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Article 1 of the Constitution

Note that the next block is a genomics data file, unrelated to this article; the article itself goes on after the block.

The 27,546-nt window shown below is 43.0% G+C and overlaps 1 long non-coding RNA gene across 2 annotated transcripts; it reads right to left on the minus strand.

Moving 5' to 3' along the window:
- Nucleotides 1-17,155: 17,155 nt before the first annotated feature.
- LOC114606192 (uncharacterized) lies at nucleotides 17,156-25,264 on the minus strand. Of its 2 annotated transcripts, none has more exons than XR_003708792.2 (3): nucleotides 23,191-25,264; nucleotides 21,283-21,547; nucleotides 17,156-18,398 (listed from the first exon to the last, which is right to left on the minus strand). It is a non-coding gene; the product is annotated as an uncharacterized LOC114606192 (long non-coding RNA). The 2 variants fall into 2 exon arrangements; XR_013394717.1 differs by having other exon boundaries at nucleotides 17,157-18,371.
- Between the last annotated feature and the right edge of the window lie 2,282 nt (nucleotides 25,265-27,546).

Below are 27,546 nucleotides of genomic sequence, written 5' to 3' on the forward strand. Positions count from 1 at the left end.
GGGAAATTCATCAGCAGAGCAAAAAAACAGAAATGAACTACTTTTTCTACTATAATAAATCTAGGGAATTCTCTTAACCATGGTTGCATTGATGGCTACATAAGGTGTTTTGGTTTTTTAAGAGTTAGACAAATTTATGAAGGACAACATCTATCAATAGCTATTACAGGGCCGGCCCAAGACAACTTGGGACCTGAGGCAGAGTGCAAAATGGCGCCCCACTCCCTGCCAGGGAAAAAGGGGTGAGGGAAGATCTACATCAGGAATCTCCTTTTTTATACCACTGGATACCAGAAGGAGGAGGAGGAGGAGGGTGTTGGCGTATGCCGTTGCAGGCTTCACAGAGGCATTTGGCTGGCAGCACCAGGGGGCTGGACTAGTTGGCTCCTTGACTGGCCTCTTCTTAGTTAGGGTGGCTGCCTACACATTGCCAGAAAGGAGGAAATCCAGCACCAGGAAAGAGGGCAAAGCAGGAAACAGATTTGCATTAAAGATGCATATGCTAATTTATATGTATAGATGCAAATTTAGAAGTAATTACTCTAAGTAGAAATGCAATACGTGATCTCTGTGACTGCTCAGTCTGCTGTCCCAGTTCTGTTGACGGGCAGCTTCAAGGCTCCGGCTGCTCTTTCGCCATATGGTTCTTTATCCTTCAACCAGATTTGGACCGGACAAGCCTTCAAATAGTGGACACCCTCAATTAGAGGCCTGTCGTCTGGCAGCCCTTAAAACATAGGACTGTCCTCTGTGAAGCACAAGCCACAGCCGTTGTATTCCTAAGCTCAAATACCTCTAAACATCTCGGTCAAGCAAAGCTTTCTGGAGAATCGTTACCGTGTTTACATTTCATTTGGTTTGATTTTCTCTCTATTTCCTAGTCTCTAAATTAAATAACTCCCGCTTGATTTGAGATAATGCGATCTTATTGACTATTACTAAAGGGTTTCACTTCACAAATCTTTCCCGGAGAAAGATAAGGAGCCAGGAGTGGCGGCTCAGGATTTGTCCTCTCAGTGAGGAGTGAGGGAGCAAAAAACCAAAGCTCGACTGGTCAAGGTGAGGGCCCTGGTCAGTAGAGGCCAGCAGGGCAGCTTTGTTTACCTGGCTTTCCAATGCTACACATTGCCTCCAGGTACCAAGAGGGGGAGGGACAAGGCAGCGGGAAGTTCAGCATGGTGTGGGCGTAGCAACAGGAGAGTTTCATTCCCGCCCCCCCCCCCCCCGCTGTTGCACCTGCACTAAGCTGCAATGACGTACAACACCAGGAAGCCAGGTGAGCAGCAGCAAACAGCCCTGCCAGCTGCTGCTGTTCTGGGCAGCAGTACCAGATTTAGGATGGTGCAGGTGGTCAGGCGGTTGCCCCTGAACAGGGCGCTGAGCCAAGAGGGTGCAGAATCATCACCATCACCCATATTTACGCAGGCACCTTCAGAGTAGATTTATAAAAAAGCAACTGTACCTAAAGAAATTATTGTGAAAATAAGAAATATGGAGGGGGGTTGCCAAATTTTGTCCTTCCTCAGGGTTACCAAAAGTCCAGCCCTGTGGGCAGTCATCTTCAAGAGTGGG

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The Constitution of the United States of America is where the United States Federal Government derives its power. The Constitution is considered to be the supreme law of the United States. The first three Articles of the Constitution define what was to become the three branches of Government in the United States, with each addressing each branch. The First Article of the Constitution provides for the structure of the Legislative Branch. It also delineates the powers and responsibilities that the Legislative Branch is to have. The First Article is divided into ten sections, each addressing aspects of the Legislative Branch in terms of composition, member eligibility, and duties. Article I establishes Congress, which is to become the ruling body of the Legislative Branch. Congress is a bicameral legislature, consisting of two Houses, known as the Senate and the House of Representatives. The legislative process requires that both Houses act together, for any procedure requires approval of both. Congress, as it is constructed in the First Article, is a deviation from the Congress of Confederation that was set up by the Articles of Confederation in 1781. The Congress of Confederation was a unicameral legislative body that had minimal authority when compared to the power granted to the States. The reason that this structure was implemented was out of the fear and prevention to allow a central body of government to maintain all the power and authority, thus creating for the possibility of a tyrannical government. After the American Revolution, an oppressive and all-controlling government is exactly what the United States wanted to avoid. However, a unicameral legislative branch proved to be ineffective. The Constitution's First Article would call for a bicameral legislature, in which each House would have specific and unique powers and authority in order to maintain a balance. The House of Representatives, also referred to as the lower House of Congress, was created to provide for representation in the Federal Government that would be proportional to each state's population. For example, California currently has the highest population in the United States, and therefore, has the most representatives in House with 53 representatives. The House of Representatives is to be comprised of no more than 435 members, with each state having at least one representative. The presiding officer of the House of Representatives is the Speaker of the House, who is elected by the other members. The Constitution allows for the specific powers to initiate revenue bills, the authority to impeach officials, and elect the President of the United States in case there is a discrepancy or stalemate in the Electoral College. However, the most important power granted to the House by Article I of the Constitution is the ability to pass legislation at the Federal level which will have effects on the nation as a whole. However, bills must also be approved by the Senate and the President before being enacted into law. The United States Senate, which is also known as the upper House of Congress, is also implemented with the idea of allowing for state representation at the Federal level. Unlike the House of Representatives, however, representation is not contingent upon population numbers of each state. In the Senate, each state is represented by two senators. The leader of the Senate is called the President of the Senate, but is actually also the Vice President of the United States. However, the Vice President does not have the authority to vote on matters unless there is a tie in the polling process. Article I of the Constitution grants certain powers to the Senate which are not given to the House. Generally speaking, it is considered for the Senate to be more prestigious because of the fact that there are less members and offers for more deliberative decisions. The Senate has the power to approve treaties as a condition for ratification, as well as the approval of Federal officials, such as Cabinet secretaries, Federal judges, military officers, and other Federal uniformed officers. The Senate also has the power to try Federal officials that are impeached by the House of Representatives. Another important factor of the First Article of the Constitution, besides creating and enumerating powers for Congress, is that it also implements limits of power of the States. The States are explicitly prohibited from making their own money, taxing goods from other states, and entering into treaties, alliances, or confederations. The States are also not allowed to create their own navies nor enter into war. It is also addressed in Article I of the Constitution that any limits placed on Congress, such as suspension of habeas corpus, titles of nobility, and ex post facto laws, are also prohibited to the states.